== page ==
ALSO READUphaar tragedy: Delhi Court asks all accused to appear before court Stalin leaves for Delhi, to meet Prez over TN trust vote Haji Ali Dargah Trust relents in SC, to remove encroachments SC directs Maha govt to appoint CEO of Shree Sai Baba Trust HC orders status quo on collector's order to Haji Ali trust
A Delhi court has issued a production warrant against jailed real estate baron Gopal Ansal in a case related to tampering of evidence in the 1997 Uphaar fire tragedy. Chief Metropolitan Magistrate Sumit Dass directed that the accused be produced on August 16 noting that a lot of time has already passed and there was no strong reason for not issuing a warrant. The Delhi High Court had on May 12 upheld a trial court order framing charges of tampering of evidence against Gopal Ansal and his brother Sushil, and five others in the case for causing disappearance of evidence, criminal breach of trust by public servant and criminal conspiracy punishable under the IPC. A court had on January 31, 2003, ordered an inquiry after some documents related to the Uphaar case had gone missing from the court's record room. After an inquiry, a court employee was dismissed from service. The court also directed Sushil Ansal to file a response on a plea by Association of Victims of Uphaar Tragedy (AVUT) that there were apprehensions that he played a fraud on the authority concerned to get his passport renewed. It, meanwhile, put two persons -- Praveen Shankar Sharma and Deepak Kathpalia -- on trial in a separate case of alleged harassment of AVUT chairperson Neelam Krishnamoorthy by passing lewd remarks inside the Patiala House court premises on the evening of May 10, 2007. Kathpalia and Sharma were then employed by the owners of the Uphaar cinema hall in the national capital. They had earlier tendered "unconditional apology" on a piece of paper to Krishnamoorthy but they refused to get it published in leading newspapers as asked by the court. Krishnamoorthy, who lost two children in the Uphaar fire tragedy, has been fighting a legal battle on behalf of the victims' families for the last 20 years. In her complaint, Krishnamoorthy had said she and her husband were harassed by the accused inside the Patiala House court premises on May 10, 2007.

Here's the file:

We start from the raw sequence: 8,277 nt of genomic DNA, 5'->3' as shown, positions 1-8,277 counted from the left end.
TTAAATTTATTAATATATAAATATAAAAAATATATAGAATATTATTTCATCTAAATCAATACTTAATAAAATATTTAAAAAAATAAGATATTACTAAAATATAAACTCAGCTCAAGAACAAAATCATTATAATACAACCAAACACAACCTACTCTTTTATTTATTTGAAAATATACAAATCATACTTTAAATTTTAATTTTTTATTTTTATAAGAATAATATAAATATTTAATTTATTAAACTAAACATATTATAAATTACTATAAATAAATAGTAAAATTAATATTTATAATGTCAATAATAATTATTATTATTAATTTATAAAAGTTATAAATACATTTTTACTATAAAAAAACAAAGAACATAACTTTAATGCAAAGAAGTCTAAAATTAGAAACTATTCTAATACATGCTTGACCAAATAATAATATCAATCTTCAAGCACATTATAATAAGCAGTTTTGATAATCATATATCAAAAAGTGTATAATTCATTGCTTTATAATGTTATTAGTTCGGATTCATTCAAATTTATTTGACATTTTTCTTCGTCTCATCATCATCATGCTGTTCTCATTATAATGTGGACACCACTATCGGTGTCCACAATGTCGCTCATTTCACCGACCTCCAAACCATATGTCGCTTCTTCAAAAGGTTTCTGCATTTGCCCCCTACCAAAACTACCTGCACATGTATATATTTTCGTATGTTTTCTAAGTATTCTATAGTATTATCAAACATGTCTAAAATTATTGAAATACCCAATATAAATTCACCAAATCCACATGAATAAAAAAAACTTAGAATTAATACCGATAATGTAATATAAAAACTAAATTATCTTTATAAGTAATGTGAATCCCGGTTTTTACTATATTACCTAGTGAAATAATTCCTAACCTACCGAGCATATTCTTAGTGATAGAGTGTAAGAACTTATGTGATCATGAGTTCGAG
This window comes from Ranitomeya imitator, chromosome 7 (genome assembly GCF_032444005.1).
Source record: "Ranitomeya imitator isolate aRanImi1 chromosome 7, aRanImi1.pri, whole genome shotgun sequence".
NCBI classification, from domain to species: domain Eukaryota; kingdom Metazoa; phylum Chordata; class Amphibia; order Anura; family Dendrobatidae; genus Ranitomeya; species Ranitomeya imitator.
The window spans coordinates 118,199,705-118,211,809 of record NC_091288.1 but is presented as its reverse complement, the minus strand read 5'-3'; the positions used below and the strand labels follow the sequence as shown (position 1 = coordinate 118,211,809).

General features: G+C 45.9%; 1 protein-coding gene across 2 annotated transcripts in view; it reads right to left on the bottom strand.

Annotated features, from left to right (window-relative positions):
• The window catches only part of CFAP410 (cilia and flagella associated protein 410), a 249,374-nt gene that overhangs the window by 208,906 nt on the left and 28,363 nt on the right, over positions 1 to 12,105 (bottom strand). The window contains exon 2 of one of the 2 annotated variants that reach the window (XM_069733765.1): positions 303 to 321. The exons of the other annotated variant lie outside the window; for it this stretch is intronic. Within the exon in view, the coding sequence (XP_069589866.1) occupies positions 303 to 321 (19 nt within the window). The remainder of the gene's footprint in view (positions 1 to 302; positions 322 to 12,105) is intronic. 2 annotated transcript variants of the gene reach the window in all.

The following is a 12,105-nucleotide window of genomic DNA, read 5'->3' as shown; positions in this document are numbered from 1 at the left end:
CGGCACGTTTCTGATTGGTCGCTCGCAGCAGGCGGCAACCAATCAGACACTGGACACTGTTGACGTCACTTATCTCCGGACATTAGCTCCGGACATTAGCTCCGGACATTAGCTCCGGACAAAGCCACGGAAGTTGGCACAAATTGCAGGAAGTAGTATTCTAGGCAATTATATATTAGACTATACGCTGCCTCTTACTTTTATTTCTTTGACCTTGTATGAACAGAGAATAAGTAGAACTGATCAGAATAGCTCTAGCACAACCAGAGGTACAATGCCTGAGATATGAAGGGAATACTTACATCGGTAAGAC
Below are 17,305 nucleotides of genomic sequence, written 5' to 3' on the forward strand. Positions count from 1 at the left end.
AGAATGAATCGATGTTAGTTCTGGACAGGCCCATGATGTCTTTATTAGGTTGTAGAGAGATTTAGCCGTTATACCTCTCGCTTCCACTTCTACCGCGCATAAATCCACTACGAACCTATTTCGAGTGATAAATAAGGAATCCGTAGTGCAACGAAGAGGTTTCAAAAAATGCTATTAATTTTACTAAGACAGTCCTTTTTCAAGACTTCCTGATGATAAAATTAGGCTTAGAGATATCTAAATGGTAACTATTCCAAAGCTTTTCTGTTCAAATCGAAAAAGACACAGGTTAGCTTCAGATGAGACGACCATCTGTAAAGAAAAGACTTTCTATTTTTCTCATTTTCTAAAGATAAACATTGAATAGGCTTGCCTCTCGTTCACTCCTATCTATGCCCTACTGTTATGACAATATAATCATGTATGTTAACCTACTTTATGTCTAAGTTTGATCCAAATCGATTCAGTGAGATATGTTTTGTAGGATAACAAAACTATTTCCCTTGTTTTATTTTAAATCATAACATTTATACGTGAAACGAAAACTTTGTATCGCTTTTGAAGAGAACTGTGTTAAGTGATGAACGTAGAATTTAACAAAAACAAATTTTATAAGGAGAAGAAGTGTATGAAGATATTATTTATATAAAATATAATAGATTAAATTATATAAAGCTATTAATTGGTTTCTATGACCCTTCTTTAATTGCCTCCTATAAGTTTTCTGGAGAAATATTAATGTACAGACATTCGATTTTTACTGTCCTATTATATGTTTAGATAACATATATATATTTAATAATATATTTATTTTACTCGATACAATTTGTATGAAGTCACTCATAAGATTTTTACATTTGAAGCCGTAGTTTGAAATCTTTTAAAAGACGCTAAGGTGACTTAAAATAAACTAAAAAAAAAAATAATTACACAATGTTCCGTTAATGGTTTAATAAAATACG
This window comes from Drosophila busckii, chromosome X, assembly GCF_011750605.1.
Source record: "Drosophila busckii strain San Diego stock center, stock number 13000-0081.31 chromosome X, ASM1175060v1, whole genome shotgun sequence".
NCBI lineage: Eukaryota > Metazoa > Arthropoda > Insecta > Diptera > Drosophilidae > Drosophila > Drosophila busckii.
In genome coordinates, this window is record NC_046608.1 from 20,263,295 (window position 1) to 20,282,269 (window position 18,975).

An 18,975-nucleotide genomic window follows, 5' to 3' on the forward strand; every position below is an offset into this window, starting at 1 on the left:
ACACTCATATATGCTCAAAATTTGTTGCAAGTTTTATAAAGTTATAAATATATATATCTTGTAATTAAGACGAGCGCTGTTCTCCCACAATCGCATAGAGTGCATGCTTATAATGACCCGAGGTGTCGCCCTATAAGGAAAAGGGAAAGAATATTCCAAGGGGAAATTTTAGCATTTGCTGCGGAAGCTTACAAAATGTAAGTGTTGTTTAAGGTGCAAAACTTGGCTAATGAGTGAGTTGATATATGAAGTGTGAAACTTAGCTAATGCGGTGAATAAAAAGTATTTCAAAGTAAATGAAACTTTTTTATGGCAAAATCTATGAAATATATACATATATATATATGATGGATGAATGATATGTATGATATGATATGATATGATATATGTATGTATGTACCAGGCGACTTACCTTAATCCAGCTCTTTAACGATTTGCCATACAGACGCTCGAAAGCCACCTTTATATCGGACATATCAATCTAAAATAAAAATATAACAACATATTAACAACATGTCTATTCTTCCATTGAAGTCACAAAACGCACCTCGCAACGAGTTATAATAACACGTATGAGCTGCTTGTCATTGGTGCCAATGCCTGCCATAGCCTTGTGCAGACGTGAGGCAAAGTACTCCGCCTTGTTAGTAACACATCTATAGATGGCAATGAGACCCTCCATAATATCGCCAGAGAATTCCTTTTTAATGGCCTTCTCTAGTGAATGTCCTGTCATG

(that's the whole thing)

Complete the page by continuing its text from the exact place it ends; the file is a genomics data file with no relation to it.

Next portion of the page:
She had gone to the court to attend the trial proceedings in the 1997 fire tragedy case. The trial court had earlier taken cognisance of the offence against the four accused, including the Ansal brothers, under the relevant penal provisions. Subsequently, the High Court first stayed the proceedings and then quashed the case against the Ansals. On February 9, the Supreme Court, on a curative petition, had directed Gopal Ansal to undergo the remaining one-year jail term in connection with the tragedy. However, it had spared 77-year-old Sushil Ansal because of his age. The apex court had also upheld the fine of Rs 30 crore each imposed on the brothers and said the money should be utilised for setting up a trauma centre here. Following this, Gopal had approached the Supreme Court seeking modification of its order on the grounds of parity, saying he was a 69-year-old and would suffer an irreparable damage to his health if sent to prison. The plea was dismissed and Gopal subsequently surrendered before the Tihar Jail authorities on March 20. Fifty-nine people, trapped in the balcony of the cinema hall in south Delhi, had died of asphyxia following the blaze and over 100 were injured in the subsequent stampede in 1997 during the screening of Bollywood film 'Border'.
(This story has not been edited by Business Standard staff and is auto-generated from a syndicated feed.)